Your Sanctions Are Screwed Up

Political scientist Alexander Florov talks about whether or not political slogans in the U.S. can influence economic interests in Europe.

Few have been as consistent as the U.S in expressing concern about the gas transportation project that Russia is implementing together with Europe. Recently, four dozen U.S. senators and State Department spokeswoman Heather Nauert shared their opinion on how the European Union should conduct business. They are very concerned about the Nord Stream 2. They believe this project will make America’s European allies more vulnerable to Russia’s influence. Senators called on Donald Trump’s administration to use every opportunity to prevent the construction of a gas pipeline.

These incitements and requests have been around for ages. Oddly enough, this June it will be exactly 50 years since export contracts were signed for supplying gas from the USSR to Austria. This was the first agreement of its kind signed by a Western company with the Soviet Union. Moreover, this Austrian company was the OMV Group, which is also a participant in the Nord Stream 2 project. Accordingly, June 2018 will mark exactly 50 years since the United States began its crusading stunt against our natural gas supplies in Europe.*

Soviet natural gas turned out to be so profitable that in a very short period between 1968 and 1971, deals were concluded not only with Austria but also with Italy, Germany and France. The construction of the gas pipelines Soyuz, Urengoy–Pomary–Uzhgorod and Progress began immediately after long-term contracts were signed.

The construction process even withstood major international conflicts, which once again heated up relations between the USSR and the United States. Thus, at the beginning of the 1980s, under Presidents Jimmy Carter and Ronald Reagan, the U.S. imposed sanctions against our country in the fuel and energy industry, information technology sector, banking sphere, and so on. The sanctions were blamed on events in Afghanistan and Poland. The U.S. has been admonishing Europe for half a century not to buy gas from us, only earlier in the course of these admonishments, the U.S. argued about the “Red threat,” and now it argues about “Russian influence.” Times change, the political map of the world changes, but the position of the United States on our gas stays the same.

Nowadays, history repeats itself in many ways. The U.S. considers the Nord Stream 2 pipeline to be commercially unreasonable and not in line with the interests of the European Union. However, let’s assume that the position of the U.S. did not come out of nowhere but is based on sober calculation and focused on the well-being of the EU. Then why did the U.S. not share its calculations with the major European corporations that are involved in the implementation of Nord Stream 2?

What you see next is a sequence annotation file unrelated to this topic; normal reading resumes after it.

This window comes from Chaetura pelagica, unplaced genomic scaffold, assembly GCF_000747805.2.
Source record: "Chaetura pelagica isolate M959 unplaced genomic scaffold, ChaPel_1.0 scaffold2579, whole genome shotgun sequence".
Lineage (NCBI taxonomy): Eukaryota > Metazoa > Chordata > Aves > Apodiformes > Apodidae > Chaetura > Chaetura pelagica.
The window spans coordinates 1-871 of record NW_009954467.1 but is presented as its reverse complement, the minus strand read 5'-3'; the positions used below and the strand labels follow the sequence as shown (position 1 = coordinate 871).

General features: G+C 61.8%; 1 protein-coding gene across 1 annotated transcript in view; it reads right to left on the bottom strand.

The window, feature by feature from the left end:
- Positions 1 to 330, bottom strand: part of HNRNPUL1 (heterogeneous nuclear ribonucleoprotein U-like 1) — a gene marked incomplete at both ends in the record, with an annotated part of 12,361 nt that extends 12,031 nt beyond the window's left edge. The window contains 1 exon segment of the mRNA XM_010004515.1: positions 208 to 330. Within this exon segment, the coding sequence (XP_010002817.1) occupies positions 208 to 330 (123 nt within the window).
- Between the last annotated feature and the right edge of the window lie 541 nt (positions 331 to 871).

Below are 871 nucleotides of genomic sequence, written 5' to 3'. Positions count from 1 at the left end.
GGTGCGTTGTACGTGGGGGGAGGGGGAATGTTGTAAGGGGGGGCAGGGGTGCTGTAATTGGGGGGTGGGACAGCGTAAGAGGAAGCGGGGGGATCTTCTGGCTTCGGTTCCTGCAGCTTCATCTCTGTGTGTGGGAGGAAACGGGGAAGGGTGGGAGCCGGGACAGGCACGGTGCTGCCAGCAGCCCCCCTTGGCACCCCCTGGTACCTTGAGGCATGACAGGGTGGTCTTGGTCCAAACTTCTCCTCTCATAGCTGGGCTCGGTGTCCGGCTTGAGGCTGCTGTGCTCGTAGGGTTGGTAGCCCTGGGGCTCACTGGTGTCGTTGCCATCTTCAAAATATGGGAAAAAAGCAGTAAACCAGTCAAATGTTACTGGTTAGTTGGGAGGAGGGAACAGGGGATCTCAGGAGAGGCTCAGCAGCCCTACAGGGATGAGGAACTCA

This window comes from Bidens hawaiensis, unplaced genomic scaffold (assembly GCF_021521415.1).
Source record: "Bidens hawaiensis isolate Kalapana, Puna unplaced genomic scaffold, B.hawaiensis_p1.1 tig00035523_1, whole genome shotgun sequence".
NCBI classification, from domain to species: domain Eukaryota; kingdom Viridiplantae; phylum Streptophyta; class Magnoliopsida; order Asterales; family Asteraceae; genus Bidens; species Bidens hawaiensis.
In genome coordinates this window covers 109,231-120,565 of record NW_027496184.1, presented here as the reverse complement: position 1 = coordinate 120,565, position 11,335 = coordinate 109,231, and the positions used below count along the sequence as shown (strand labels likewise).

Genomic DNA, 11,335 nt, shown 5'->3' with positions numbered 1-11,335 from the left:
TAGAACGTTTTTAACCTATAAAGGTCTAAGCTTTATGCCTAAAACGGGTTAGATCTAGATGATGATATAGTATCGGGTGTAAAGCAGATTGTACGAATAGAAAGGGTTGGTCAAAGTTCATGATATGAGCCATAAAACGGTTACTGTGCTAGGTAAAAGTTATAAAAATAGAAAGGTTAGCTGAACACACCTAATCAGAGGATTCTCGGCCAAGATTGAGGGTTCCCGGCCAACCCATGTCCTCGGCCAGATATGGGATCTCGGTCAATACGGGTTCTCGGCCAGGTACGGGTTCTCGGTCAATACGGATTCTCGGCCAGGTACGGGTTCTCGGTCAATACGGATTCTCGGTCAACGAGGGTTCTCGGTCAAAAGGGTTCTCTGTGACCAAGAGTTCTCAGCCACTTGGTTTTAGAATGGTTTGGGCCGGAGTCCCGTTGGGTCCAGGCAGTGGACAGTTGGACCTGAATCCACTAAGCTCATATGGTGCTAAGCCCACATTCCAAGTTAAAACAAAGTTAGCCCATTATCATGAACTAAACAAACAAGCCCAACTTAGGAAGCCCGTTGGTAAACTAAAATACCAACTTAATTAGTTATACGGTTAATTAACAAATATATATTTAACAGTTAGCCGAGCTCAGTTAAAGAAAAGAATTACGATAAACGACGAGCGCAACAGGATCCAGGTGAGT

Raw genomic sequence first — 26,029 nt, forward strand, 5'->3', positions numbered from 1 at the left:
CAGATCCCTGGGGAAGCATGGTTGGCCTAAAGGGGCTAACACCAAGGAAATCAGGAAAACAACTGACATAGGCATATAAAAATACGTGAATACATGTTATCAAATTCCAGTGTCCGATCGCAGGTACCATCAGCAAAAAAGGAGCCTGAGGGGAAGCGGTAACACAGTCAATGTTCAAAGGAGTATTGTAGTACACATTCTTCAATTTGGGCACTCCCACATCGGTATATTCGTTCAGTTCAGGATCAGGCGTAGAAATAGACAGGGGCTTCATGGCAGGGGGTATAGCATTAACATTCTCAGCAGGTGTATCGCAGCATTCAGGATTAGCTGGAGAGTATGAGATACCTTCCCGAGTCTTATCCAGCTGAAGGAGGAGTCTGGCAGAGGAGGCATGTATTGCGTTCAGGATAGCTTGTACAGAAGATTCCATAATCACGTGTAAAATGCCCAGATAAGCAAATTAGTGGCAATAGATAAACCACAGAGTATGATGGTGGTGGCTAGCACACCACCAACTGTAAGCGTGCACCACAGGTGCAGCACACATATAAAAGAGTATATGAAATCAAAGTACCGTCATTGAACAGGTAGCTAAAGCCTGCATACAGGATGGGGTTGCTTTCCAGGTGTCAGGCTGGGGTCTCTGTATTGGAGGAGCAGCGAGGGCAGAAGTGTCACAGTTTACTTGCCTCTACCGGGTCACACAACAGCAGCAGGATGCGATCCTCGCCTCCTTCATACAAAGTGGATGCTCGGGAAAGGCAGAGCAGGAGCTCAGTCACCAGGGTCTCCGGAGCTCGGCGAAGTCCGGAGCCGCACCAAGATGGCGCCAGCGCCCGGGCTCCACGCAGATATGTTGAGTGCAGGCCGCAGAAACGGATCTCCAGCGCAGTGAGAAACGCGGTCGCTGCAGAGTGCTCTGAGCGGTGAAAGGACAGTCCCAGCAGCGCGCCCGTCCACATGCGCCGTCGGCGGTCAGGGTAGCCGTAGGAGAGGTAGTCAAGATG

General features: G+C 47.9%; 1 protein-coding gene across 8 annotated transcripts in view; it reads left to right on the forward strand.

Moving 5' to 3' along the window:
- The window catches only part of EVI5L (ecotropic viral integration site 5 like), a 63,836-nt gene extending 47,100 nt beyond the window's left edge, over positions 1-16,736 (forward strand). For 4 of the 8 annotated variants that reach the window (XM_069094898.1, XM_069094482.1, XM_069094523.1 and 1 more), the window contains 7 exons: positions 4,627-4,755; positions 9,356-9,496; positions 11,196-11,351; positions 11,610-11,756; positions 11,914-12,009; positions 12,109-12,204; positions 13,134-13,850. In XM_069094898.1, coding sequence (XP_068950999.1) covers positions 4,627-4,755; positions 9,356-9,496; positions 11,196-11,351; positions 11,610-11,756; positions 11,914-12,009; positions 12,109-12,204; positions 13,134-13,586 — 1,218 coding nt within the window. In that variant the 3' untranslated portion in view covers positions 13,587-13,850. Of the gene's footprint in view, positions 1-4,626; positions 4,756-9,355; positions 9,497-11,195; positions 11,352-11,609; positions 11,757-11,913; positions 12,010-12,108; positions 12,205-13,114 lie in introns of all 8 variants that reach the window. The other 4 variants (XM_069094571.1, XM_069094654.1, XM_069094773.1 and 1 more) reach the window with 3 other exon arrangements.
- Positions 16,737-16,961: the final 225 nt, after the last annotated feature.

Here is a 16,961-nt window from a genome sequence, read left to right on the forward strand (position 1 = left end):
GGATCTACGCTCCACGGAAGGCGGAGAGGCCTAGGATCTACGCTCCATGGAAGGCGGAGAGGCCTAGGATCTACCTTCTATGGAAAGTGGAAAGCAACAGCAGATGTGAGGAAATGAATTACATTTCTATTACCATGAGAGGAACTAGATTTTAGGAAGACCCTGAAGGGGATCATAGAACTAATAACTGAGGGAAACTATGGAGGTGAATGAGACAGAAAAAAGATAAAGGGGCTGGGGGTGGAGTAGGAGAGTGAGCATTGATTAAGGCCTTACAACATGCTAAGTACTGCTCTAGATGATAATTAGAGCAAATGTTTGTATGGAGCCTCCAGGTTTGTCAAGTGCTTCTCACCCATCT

The problem is not that the U.S. wants to sell its liquefied natural gas to Europe and displace Russian gas. First of all, there are insufficient levels of gas production in the United States, and the volume is not expected to increase in coming years. Secondly, as years of experience show, suppliers of American gas prefer the Latin America and Asia markets, as they offer a favorable price which the Europeans cannot and do not want to offer.

Actually, the EU now has the technical ability to replace Russian supplies with liquefied natural gas entirely. In recent years, the EU, which considers its market extremely attractive to all suppliers, has constructed more than 230 billion cubic meters of liquefied natural gas terminals (approximately 8.1 billion cubic feet). Although the EU has been able to fill up 55 billion cubic meters of the terminals (approximately 1.9 billion cubic feet), suppliers are not transporting any more gas. The prices are too low.

At the same time, in the recent years in the European Union, the level of gas consumption for power generation has increased, and the level of the EU’s own production has decreased. Under these conditions, there is objective interest in the search for a reliable gas supplier that would ensure growth in the demand for imported fuel at a reasonable price. Frankly, the variety of choices here is very slim for the EU. Thus, from the EU point of view, Nord Stream 2 is a source for objectively solving existing problems in the field of gas consumption and reducing risks from Ukrainian transit.

The negative position of the United States with respect to the Nord Stream 2 pipeline is most likely connected with the fact that the new gas pipeline will allow the European Union to make independent decisions that work to its benefit. Thus, the demands from overseas can only lead to the opposite effect – acceleration of the Nord Stream 2 implementation. After all, in the battle of political slogans and objective economic necessity, the latter usually wins.

And in the end, it is worth recalling the slogan written on the Urengoy-Pomary-Uzhgorod gas pipeline in 1982: ” Your Sanctions Are Screwed Up, Mr. Reagan.” It may be enough to change the last name just once after 20 to 30 years, but the slogan itself remains relevant.

*Translator’s note: OMV is an international, integrated oil and gas company, headquartered in Vienna. The Nord Stream 2 pipeline will transport natural gas to the European Union to enhance the security of supply, support climate goals and strengthen the internal energy market.

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